CXLink™ is available at the following centres:

BMI Mount Alvernia Hospital
Manchester Royal Eye Hospital
Sheffield Royal Hallamshire Hospital

Corneal Collagen Cross-Linking

Cross-linking is not a new technique and has long been used as a medical interventional technique in other areas such as dentistry. However, in recent years it has gained momentum in the treatment for stabilising keratoconus. First performed in 1997, it is now being used by a number of prominent Ophthalmic surgeons here in Europe.

It is a non-surgical method utilising a UVA light source, which is delivered onto the Cornea, together with a chemical mix largely made up of riboflavin for strengthening the collagen fibres within the corneal structure. The combination of the UVA light and the riboflavin creates a joining or bonding of the chemical structures within the cornea. The effect is similar to the change we commonly see when toasting bread. A fine slice of bread bends easily and has little strength but after toasting, the bread results in being stronger and slightly more compact.

This comparatively simple procedure has been shown in laboratory and clinical studies to increase the amount of collagen cross-linking in the cornea and subsequently strengthen the cornea. There are published European studies, to show that this Cross Linking procedure has been proven safe and effective in patients with
few side effects reported. Additionally, retreatment is an option at a later date if required.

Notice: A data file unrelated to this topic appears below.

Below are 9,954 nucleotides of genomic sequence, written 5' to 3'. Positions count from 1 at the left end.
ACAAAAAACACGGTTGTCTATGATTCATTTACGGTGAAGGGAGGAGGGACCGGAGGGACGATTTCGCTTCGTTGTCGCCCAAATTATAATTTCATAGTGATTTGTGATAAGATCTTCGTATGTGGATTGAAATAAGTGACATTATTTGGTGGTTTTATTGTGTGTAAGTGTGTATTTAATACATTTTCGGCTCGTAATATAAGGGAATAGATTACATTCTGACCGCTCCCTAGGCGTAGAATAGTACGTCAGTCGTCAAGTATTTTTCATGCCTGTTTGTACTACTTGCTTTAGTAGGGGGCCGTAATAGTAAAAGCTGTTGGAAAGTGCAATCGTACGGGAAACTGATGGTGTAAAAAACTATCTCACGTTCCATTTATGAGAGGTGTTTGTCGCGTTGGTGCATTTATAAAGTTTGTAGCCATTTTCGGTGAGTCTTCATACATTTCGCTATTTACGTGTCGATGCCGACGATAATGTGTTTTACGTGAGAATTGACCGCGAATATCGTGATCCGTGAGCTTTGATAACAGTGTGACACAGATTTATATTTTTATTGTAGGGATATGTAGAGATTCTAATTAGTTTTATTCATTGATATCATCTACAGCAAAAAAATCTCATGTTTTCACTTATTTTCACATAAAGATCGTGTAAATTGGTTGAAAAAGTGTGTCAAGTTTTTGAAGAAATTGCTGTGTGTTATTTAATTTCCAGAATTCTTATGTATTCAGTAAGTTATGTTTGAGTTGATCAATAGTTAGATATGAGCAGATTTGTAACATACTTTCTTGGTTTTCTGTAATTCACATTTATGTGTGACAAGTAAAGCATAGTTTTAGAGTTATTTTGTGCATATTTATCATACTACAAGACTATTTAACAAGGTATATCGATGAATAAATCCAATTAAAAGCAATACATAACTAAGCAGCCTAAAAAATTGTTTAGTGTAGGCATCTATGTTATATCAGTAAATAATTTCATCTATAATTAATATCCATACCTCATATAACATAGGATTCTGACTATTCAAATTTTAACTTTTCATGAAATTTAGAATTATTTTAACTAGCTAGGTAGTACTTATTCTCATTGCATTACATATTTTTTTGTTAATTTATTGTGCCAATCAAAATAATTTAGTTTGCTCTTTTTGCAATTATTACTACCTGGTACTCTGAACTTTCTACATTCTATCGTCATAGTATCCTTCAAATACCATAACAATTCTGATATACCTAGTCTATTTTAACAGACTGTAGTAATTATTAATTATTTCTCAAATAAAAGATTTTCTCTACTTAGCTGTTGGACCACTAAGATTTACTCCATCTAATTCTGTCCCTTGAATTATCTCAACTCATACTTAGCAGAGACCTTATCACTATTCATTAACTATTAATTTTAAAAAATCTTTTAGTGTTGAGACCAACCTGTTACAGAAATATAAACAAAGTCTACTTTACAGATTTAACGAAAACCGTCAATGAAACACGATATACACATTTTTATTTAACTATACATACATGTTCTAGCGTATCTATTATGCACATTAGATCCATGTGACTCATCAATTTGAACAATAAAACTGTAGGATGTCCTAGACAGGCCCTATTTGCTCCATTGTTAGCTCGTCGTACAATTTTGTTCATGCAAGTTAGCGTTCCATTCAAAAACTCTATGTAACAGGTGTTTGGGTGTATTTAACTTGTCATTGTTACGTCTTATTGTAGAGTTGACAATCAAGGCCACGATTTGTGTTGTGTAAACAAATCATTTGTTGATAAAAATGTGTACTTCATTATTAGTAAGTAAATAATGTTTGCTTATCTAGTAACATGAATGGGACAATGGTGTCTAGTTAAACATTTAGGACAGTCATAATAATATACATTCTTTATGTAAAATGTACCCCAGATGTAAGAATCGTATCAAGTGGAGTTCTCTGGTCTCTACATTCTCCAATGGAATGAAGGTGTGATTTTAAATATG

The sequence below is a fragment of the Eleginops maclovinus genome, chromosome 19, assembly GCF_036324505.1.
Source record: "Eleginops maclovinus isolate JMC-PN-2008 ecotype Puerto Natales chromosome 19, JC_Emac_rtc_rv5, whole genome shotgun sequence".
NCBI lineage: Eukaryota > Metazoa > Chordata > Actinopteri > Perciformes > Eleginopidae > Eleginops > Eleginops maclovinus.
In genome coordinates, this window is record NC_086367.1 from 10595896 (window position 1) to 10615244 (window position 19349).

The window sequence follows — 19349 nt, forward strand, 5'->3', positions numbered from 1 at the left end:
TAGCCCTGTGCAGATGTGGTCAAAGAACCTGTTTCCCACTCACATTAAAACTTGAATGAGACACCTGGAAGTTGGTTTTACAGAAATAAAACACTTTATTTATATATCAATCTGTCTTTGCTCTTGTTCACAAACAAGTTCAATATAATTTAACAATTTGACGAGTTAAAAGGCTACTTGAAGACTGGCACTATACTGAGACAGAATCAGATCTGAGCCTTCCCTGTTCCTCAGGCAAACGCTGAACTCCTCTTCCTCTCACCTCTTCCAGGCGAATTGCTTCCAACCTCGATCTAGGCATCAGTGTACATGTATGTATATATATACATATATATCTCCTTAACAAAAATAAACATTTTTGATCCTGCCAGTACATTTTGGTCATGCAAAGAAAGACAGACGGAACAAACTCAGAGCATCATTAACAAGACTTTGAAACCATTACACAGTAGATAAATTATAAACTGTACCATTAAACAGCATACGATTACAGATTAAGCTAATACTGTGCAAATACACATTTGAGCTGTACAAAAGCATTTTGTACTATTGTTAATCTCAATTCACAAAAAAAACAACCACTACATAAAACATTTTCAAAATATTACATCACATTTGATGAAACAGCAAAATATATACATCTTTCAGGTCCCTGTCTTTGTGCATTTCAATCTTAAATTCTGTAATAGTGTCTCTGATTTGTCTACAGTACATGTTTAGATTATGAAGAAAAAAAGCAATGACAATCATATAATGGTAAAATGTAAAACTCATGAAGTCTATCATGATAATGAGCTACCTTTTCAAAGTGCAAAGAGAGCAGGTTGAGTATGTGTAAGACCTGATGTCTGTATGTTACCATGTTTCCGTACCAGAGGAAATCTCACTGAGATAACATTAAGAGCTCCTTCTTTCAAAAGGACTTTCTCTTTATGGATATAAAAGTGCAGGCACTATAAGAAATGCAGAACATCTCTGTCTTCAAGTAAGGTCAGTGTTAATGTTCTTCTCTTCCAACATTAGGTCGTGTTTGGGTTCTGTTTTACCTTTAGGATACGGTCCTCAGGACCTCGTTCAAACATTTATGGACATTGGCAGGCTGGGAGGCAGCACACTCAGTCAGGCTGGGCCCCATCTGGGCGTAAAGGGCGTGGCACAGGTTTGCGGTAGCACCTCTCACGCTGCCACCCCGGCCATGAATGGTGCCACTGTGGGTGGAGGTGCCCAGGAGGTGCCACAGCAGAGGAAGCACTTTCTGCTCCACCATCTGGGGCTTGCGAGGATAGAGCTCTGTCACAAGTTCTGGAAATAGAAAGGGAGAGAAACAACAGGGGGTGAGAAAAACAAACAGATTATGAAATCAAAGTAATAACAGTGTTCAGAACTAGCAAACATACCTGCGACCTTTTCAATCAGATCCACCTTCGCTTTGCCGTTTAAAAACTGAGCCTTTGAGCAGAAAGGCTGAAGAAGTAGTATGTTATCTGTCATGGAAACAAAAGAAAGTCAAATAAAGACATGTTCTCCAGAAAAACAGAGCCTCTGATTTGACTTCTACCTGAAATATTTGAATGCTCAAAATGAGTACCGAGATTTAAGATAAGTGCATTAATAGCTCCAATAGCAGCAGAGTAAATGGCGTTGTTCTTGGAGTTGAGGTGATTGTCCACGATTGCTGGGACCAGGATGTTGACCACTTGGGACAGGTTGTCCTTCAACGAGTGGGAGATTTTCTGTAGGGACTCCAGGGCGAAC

Cross-linking therapy is being used for a number of diseases of the cornea and is proving a useful treatment in conjunction with other surgical techniques such as Intacs and refractive laser surgery.

However cross linking is not for everybody. The first requirement is to ensure that the thickness of the cornea is adequate for the treatment. Special non-invasive measuring devices are used by your specialist to accurately and quickly take these readings.

Below is a topography maps for a patient of ours who underwent cross linking for keratoconus.

In the scans, map B (the middle column) is the map taken before the cross linking procedure and map A (the left sided column) is the map taken after cross linking. The column on the right shows the difference the cross linking has made to the topography. There is a significant shrinkage of the ‘cone’ after cross linking. This patient experiences an improvement in vision, contact lens comfort, and reduced glare and haloes.

The Cross Linking Procedure

The procedure of Cross Linking itself takes just 30 minutes and may be either conducted in an Operating theatre or a special “clean” room. The eye is anaesthetized with drops and the surface cells are removed. Riboflavin eye drops are applied every two minutes for 20 minutes. At the end of these 20 minutes, application of the ultraviolet light is commenced for a further 10 minutes, with further application of the Riboflavin eye drops.

At the end of the procedure, the Consultant will wash the corneal surface with a special solution and a protective bandage contact lens is placed for a period of 1-2 weeks.

What are the risks of Cross Linking?

Risks of the procedure (to all structures of the eye) are minimal. The main risks are infection, and inflammation of the cornea after surgery but these risks are extremely low. Rigorous observation of the indications and contraindications has been conducted.

After Cross Linking, patients often experience:

• Post-operative pain and sensation of foreign body in the eye for 24-48 hours after treatment until re-epithelialisation is complete
• Watering of the eye for 24-72 hours after treatment
• Transient corneal oedema with visual blurring for 30-60 days after treatment
• Corneal haze usually occurs but clears in the first 8 weeks


Your LaserVision consultant surgeon can expertly guide you through the best treatments for you. Each treatment is personalised to achieve the best results.

In association with:
Sheffield Teaching Hospital NHS Foundation Trust, Greater Manchester University Hospitals NHS Foundation Trust